The Boston Red Sox must make a decision on Clay Buchholz’s club option for the 2017 season. The veteran’s time in Boston may be running out.
The 2016 season is over for the Boston Red Sox. 93 wins have come and gone and decisions must be made in free agency. Red Sox president of baseball operations Dave Dombrowski has already outlined his club’s needs: designated hitter and filling bullpen holes.
Then there’s Clay Buchholz. The veteran starter-reliever poses a difficult decision for Dombrowski. Buchholz was ultimately kept around after last year on a club option similar to the one he faces heading into next season. However, the aging veteran has less going for him this time around.
Buchholz came off a 7-7 2015 campaign with a 3.26 ERA and a career-best 4.65 K/BB ratio. His option was picked up in anticipation that the right-hander would continue his success as a third or fourth starter behind David Price and Rick Porcello.
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Unfortunately, Buchholz struggled mightily in 2016. His ERA hovered above 5.00 from April until September and he found himself shuffled between the starting rotation and bullpen all season. Buchholz finally pulled it together down the regular season stretch with three quality starts to end the year. These improved performances proved he deserved his spot in the postseason rotation.
Down 2-0 in the series heading to Fenway, Buchholz was handed the steep task of pulling the Red Sox out of a deep hole. The 32-year old’s leash was strikingly short in the series-clinching ALDS Game 3. Manager John Farrell was clear that he would manage his pitching staff with the urgency that an elimination game deserved.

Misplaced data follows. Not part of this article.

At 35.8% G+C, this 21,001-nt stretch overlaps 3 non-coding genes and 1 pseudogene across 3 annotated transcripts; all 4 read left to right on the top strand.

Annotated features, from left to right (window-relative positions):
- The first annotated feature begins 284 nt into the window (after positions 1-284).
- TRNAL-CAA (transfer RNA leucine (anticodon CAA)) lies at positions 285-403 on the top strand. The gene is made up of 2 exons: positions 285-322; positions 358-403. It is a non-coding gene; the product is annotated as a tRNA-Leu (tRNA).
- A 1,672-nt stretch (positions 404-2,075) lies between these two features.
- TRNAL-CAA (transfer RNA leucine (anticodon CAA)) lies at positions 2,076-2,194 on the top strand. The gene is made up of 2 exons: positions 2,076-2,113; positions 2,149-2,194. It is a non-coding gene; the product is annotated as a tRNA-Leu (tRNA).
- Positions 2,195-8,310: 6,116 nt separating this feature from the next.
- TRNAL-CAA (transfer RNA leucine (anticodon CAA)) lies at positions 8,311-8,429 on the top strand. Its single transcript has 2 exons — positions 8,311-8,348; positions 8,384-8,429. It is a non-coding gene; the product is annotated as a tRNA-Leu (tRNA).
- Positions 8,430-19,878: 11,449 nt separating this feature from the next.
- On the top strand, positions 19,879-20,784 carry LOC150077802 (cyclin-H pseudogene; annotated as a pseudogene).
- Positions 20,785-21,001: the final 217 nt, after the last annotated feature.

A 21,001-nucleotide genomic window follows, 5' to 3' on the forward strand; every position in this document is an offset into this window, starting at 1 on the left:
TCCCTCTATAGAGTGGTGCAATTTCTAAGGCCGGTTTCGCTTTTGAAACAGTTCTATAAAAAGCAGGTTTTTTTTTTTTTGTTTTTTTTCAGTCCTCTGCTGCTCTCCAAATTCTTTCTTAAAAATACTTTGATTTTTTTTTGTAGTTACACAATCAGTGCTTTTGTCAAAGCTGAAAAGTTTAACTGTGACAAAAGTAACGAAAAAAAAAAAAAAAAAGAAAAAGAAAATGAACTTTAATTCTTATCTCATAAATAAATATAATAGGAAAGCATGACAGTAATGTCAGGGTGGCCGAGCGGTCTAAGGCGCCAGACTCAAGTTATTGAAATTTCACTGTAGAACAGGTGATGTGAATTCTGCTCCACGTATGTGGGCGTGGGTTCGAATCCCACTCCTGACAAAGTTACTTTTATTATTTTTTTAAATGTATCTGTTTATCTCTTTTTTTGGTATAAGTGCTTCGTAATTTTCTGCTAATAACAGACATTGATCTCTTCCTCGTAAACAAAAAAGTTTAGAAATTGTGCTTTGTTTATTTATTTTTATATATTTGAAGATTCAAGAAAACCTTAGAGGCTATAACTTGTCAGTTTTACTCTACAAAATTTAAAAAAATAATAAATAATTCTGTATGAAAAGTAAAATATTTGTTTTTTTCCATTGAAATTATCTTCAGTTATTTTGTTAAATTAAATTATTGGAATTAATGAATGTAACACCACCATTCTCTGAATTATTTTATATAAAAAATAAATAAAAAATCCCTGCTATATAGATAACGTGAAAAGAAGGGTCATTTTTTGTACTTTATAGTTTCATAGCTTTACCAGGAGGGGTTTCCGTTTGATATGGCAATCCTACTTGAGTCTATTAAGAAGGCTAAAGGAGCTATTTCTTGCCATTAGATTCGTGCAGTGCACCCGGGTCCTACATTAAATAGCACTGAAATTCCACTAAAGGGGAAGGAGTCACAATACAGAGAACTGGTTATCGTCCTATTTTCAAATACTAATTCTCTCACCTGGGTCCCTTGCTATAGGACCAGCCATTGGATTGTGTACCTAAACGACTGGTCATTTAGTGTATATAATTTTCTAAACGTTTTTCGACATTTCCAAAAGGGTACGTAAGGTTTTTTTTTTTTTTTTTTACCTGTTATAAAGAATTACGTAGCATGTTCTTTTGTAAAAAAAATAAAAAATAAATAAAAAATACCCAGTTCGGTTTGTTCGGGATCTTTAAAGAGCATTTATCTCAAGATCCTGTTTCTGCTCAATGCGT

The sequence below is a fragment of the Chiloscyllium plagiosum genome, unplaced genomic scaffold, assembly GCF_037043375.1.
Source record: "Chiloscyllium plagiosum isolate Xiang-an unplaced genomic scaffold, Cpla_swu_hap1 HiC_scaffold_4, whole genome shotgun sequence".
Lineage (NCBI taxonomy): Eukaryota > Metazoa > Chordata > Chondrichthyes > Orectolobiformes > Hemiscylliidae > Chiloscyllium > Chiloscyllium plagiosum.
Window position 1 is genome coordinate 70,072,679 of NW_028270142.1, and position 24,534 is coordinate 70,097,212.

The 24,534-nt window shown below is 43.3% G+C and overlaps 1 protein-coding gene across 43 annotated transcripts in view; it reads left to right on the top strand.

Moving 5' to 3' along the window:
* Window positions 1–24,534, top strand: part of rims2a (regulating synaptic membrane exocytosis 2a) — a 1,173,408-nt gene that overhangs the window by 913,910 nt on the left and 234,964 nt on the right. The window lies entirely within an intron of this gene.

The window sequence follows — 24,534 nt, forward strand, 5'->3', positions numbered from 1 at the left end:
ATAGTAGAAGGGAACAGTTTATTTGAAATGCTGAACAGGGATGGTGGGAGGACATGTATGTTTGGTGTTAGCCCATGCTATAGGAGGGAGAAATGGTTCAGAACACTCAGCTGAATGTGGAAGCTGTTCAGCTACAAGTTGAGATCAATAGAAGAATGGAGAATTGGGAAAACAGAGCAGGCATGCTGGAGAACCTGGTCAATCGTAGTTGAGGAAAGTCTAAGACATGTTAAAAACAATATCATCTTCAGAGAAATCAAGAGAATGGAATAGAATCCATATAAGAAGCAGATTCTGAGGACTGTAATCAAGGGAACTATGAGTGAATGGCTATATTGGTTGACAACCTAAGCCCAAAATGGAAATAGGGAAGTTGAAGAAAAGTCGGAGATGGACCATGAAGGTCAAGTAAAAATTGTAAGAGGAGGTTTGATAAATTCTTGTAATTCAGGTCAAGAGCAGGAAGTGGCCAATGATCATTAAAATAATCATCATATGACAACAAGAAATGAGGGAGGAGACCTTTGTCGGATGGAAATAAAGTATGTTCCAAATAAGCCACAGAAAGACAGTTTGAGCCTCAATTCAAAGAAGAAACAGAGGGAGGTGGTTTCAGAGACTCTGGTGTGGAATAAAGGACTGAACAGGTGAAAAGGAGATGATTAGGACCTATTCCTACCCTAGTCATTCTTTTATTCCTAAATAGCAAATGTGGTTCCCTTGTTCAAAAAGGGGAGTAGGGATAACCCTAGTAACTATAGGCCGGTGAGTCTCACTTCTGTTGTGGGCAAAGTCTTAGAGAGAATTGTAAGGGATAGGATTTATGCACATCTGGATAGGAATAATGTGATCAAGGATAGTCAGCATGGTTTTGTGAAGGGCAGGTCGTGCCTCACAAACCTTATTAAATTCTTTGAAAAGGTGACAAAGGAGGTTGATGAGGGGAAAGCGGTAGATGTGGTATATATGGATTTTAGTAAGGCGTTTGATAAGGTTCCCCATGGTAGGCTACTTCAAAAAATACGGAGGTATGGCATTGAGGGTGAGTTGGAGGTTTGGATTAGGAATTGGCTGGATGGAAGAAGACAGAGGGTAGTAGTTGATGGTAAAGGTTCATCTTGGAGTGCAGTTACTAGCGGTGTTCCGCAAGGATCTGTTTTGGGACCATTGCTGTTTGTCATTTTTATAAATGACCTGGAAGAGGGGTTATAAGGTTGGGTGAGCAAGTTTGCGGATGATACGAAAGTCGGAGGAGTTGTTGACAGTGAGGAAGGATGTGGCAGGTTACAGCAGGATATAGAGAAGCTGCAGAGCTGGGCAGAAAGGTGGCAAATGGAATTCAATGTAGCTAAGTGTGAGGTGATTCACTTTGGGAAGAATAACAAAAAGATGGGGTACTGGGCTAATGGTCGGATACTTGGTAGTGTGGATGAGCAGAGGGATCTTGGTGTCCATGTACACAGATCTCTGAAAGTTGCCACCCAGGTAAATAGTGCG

Buchholz threw only four innings, surrendering two runs on six hits. Losing 2-0 heading into the fifth, Farrell preferred lefty Drew Pomeranz. The former Padre would give up a two-run home run to seal the win for the Indians in the sixth. With the Game 3 loss, the Red Sox exited the postseason winless.
The starting rotation situation is similar to last season’s. Porcello and Price will once again lead the front of the rotation. The emergence of Steven Wright is new to Boston, which leaves two open spots.
Buchholz will be in the mix with Drew Pomeranz and Eduardo Rodriguez. Pomeranz is arbitration-eligible for next season, and Rodriguez is another promising young lefty who fared better than Buchholz in 2016.
Realistically, it doesn’t make sense to bring Buchholz back. His career has been up and down at best. With younger pitchers like Pomeranz, Rodriguez, and Henry Owens looking to challenge for rotational spots over the next few years, Buchholz’s time in Boston seems limited. It’s best to turn down the 32-year old’s $13.5 M team option and focus funds to more pressing issues. However, with his history in Boston, Dombrowski may have trouble cutting lose the long-time Red Sox starter.